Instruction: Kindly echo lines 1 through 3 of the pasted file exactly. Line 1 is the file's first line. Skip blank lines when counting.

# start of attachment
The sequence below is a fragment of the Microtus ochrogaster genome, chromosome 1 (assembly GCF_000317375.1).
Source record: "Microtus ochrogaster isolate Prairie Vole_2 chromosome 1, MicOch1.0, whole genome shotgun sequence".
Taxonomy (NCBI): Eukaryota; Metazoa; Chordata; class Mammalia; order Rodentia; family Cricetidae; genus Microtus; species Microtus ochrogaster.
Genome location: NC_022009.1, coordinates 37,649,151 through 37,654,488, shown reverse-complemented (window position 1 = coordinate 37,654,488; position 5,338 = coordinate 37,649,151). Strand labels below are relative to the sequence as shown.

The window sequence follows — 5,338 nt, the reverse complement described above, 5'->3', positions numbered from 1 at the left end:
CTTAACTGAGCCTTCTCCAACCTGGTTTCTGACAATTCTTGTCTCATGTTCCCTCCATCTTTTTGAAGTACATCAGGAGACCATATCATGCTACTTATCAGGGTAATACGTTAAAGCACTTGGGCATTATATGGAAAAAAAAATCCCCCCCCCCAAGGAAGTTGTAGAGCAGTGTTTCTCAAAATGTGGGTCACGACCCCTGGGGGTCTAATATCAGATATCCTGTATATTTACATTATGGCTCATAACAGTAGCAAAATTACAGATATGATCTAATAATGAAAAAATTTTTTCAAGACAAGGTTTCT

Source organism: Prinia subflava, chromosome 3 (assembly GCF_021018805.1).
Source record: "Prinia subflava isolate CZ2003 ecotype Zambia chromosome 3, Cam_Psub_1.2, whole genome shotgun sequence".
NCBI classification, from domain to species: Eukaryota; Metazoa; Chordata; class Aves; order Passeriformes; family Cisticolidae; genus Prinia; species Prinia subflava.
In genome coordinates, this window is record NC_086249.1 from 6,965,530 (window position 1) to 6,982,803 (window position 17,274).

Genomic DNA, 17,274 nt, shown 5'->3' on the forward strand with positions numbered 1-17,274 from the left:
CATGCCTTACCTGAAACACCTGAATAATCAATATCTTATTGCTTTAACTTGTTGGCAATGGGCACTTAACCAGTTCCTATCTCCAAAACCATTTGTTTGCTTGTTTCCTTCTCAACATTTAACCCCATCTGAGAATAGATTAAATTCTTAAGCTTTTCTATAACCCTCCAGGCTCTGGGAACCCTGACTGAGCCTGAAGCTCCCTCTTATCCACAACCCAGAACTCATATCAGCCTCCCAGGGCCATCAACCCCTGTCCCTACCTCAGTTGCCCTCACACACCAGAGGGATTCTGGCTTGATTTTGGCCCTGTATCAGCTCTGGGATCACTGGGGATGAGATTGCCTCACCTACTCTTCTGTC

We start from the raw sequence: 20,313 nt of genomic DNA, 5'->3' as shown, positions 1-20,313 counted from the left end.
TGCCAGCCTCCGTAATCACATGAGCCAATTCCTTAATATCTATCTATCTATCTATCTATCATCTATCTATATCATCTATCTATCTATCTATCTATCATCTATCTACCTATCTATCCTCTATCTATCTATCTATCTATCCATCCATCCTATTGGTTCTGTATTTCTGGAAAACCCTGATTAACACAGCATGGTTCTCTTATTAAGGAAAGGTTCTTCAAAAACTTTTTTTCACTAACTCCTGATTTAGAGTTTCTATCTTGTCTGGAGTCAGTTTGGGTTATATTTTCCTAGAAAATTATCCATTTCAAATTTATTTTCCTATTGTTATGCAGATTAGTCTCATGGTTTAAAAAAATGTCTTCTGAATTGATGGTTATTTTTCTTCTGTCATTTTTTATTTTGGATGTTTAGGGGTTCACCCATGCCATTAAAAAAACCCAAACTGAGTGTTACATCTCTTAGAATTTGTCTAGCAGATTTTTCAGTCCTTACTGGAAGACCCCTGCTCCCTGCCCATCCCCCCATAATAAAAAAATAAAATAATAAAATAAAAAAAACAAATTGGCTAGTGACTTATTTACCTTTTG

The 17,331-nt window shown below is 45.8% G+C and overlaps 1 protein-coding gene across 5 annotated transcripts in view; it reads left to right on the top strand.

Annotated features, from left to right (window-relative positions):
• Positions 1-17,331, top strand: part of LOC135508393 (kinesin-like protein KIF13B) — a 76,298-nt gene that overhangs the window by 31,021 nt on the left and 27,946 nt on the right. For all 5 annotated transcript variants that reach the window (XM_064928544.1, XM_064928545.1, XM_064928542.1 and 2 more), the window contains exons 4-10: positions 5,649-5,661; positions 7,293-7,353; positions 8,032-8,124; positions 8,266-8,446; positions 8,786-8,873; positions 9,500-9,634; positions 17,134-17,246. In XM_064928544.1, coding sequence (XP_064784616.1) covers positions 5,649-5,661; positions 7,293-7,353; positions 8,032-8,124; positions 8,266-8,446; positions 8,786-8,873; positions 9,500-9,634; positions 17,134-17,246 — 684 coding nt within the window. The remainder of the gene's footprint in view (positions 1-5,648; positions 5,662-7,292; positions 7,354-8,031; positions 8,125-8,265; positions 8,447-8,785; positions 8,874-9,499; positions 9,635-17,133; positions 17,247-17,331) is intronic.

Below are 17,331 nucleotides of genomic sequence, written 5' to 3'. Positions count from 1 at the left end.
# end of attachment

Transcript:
The sequence below is a fragment of the Microtus ochrogaster genome, chromosome 1 (assembly GCF_000317375.1).
Source record: "Microtus ochrogaster isolate Prairie Vole_2 chromosome 1, MicOch1.0, whole genome shotgun sequence".
Taxonomy (NCBI): Eukaryota; Metazoa; Chordata; class Mammalia; order Rodentia; family Cricetidae; genus Microtus; species Microtus ochrogaster.